Short Barreled Browning Gold For Clays Competition?

Okay gentlemen, I have a multi-part question for you:

I’m a 31 year old, life long hunter and shooter who has just been married to a control-freak wife. She has no appreciation for the cost of the shooting sports so, obviously, I’m on a budget here. To her credit, she does recognize that I have a knack for breaking clays (I’ve scored way above average in several amateur clays shoots over the last year). She will go along with ammo and tournament expenditures, but won’t hear of any new gun purchases. My questions are as follows:

1) I shoot a 24″ Browning Gold 3″ field gun. I do very well on all but the longest clays shots. I feel that I’m missing a few of the longer shots do to the usual problems with short barrels: lack of lead caused by a short sight plain, whippiness, and swing-stopping. I have seen several models of aftermarket, weighted choke tubes that extend about two to three inches beyond the muzzle, and come in a variety of constrictions. Do you feel that this type of tube would provide enough muzzle weight to correct my problem?

2) The gun mentioned above is my all purpose shooter for field and range use. It has around 4,000 rounds through it over the last two years. It has never once malfunctioned and does not show any signs of excessive wear at all. I mentioned above that I really shoot well with this gun and don’t have the desire, or the budget, to get a specialty clays gun. Is it reasonable to expect this gun to last for the next couple of years with all the rounds I’m going to have to put through it? I expect to greatly increase my clays shooting this coming season. A guess would be 4,000 rounds total over the next year, hunting and clays usage.

3) In summary, my question is this: Given my dilemma with the short barrel mentioned in part 1 above, and the great increase in the usage of this gun over the next year as mentioned in part two, is it financially wise to attempt to go amateur at this point? If I’m going to lose points on some of the longer range birds at the tournaments, and if my gun is only going to wear out or cost me on repairs, am I better off just fooling around with the idea until I can afford a specialty clays gun and retire the one I have, then get serious about competing or should I just go for it now?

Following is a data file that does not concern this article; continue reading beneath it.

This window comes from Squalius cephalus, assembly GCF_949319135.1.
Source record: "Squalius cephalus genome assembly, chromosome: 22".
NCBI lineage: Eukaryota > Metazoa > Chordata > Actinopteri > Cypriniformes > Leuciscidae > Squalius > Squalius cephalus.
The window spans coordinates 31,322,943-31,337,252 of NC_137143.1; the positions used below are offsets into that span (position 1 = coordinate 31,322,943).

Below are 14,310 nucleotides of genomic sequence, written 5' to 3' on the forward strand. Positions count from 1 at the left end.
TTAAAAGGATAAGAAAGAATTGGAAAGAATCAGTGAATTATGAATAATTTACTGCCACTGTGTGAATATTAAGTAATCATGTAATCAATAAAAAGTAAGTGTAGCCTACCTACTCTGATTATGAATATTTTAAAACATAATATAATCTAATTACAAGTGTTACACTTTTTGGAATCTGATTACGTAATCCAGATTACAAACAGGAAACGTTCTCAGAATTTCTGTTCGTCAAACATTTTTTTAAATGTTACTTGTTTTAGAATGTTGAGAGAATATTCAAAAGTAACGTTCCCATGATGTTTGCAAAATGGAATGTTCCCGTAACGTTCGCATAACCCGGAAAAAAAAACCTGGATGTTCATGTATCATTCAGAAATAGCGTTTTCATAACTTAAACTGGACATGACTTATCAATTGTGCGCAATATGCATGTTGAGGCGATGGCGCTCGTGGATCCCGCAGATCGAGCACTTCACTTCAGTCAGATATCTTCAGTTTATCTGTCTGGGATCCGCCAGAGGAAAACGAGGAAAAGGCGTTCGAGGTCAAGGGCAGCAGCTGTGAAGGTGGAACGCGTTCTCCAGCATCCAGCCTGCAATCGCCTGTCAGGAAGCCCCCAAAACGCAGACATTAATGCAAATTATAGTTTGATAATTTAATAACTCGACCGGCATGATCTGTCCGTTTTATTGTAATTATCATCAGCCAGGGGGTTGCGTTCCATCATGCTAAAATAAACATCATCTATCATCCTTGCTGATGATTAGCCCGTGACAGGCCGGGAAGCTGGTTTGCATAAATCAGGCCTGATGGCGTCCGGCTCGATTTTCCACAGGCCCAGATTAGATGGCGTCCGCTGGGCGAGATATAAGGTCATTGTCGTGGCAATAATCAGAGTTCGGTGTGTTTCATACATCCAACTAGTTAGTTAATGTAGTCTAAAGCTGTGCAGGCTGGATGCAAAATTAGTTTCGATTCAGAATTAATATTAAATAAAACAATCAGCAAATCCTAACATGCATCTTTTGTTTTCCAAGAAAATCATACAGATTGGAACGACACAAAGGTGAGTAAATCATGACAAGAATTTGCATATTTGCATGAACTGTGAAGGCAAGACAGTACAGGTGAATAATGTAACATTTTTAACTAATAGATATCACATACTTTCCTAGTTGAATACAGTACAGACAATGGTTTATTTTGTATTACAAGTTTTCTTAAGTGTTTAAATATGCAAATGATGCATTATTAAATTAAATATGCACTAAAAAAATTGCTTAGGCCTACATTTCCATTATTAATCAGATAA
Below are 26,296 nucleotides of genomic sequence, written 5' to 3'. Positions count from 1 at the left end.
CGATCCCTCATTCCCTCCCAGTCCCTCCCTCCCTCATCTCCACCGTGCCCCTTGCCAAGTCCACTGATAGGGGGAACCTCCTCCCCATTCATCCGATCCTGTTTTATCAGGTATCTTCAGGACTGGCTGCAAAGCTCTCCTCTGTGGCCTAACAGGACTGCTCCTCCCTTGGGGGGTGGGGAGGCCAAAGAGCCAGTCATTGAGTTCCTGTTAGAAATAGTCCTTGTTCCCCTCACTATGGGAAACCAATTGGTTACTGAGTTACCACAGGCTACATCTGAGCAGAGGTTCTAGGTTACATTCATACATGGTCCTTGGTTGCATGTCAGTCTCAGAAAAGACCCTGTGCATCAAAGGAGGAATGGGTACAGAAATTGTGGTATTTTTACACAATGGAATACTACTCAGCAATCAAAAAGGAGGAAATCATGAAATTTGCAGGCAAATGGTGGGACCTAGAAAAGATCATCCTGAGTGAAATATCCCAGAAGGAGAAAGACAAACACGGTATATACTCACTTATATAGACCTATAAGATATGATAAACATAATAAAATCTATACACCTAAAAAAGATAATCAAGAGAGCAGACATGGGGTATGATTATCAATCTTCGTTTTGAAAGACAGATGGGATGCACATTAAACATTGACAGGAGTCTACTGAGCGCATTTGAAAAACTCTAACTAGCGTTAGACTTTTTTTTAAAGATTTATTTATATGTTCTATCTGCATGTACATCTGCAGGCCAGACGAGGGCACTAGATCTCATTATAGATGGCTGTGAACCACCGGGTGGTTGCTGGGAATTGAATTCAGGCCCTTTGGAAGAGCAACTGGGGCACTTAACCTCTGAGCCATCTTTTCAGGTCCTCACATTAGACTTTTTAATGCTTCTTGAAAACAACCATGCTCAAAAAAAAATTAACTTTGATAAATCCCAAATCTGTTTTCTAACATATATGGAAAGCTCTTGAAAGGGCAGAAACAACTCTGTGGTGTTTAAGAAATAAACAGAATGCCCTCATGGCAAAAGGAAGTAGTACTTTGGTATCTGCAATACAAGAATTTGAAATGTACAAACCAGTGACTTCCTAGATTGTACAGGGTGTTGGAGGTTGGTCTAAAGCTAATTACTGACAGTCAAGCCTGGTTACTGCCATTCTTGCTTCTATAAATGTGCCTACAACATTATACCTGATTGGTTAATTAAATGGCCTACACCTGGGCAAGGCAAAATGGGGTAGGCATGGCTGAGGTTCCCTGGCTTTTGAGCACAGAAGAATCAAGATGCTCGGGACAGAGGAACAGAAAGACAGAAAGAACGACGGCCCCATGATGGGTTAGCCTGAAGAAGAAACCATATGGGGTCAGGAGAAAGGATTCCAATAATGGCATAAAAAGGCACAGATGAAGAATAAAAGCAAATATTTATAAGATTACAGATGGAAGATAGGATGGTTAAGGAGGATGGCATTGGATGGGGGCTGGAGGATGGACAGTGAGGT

Tough situation I know, but I love shooting and I want to start improving myself and competing as quickly as I can reasonably afford to do so.

Thanks for any advice you can offer,


Dear Matt,

1) Are you thinking about those looooong Browning chokes used in the 802 Browning? Yes, I suppose that they would add length and weight to your 24″ bbl, but I’m not sure that they are really going to feel the same as a proper barrel. I also believe that the chokes are of different length based on constriction, like the Fabarms is. I could be wrong on this. I was wrong once back in 1963. At any rate, the Browning 802 with the different length chokes certainly hasn’t been jumping off the shelves.

Just about everyone shooting serious sporting clays with an auto uses a 30″ barrel. There’s a reason. The length gives stability and the narrow sighting plane lends precision. I don’t think that having your rib end 4″ before the end of your gun is going to give you the best possible sight picture if you set you gun up just a touch high the way most of the best shooters do.

I recommend that you get another barrel, probably 30″. Considering what it costs to compete in the larger sporting clays shoots, adding in travel, motels, meals, ammo and such, a new barrel is peanuts. It’s a false economy to spend money and time competing with jury-rigged equipment. You don’t need an expensive gun to win, but you do need one that is properly set up.

2) 4,000 rounds a year for a Browning Gold? No problem. That’s nothing. You may break a firing pin or two, but that’s easy to fix. The Browning Gold autos are not as durable as the Berettas, but they are more so than the Remingtons. Your gun is just fine for sporting competition. A while ago, Andy Duffy put a whole bunch of rounds through his Gold, though it did get a fair amount of attention too.

3) Competition? Go for it now! Just remember that sporting clays is a GAME. You are supposed to have fun when you compete. Trust me when I say that competing for the top is not fun. It’s a job. Unless you have prodigious talent and/or own your own sporting clays range, the pros are going to beat you. You have a family to support and a real job in the real world that will take up the bulk of your time. You aren’t going to be able to fly to a different shoot every weekend. There is no way that a “civilian” can ever see the same variety of targets as the traveling pro does. It just ain’t gonna happen. That’s the big advantage trap and skeet have over sporting. The courses don’t change so you don’t have to travel to build up a good target “book”.

That doesn’t mean that you can’t be competitive at local shoots against others who have the same restrictions that you do. Just be realistic in your goals. Be the best you can be given the amount of time and money you can devote to the sport. Definitely try competing with, or without, that new barrel. This really isn’t an equipment sport (regardless of what people like me write). It’s a practice sport. By watching others, you’ll learn quickly enough whether you want to get into it further. If you decide to go for it, a new barrel will be the least of your worries.

Remember, if you shoot to win, you usually lose. If you shoot for fun, you always win.

Best regards,

Bruce Buck
The Technoid writing for Shotgun Report, LLC
(Often in error. Never in doubt.)

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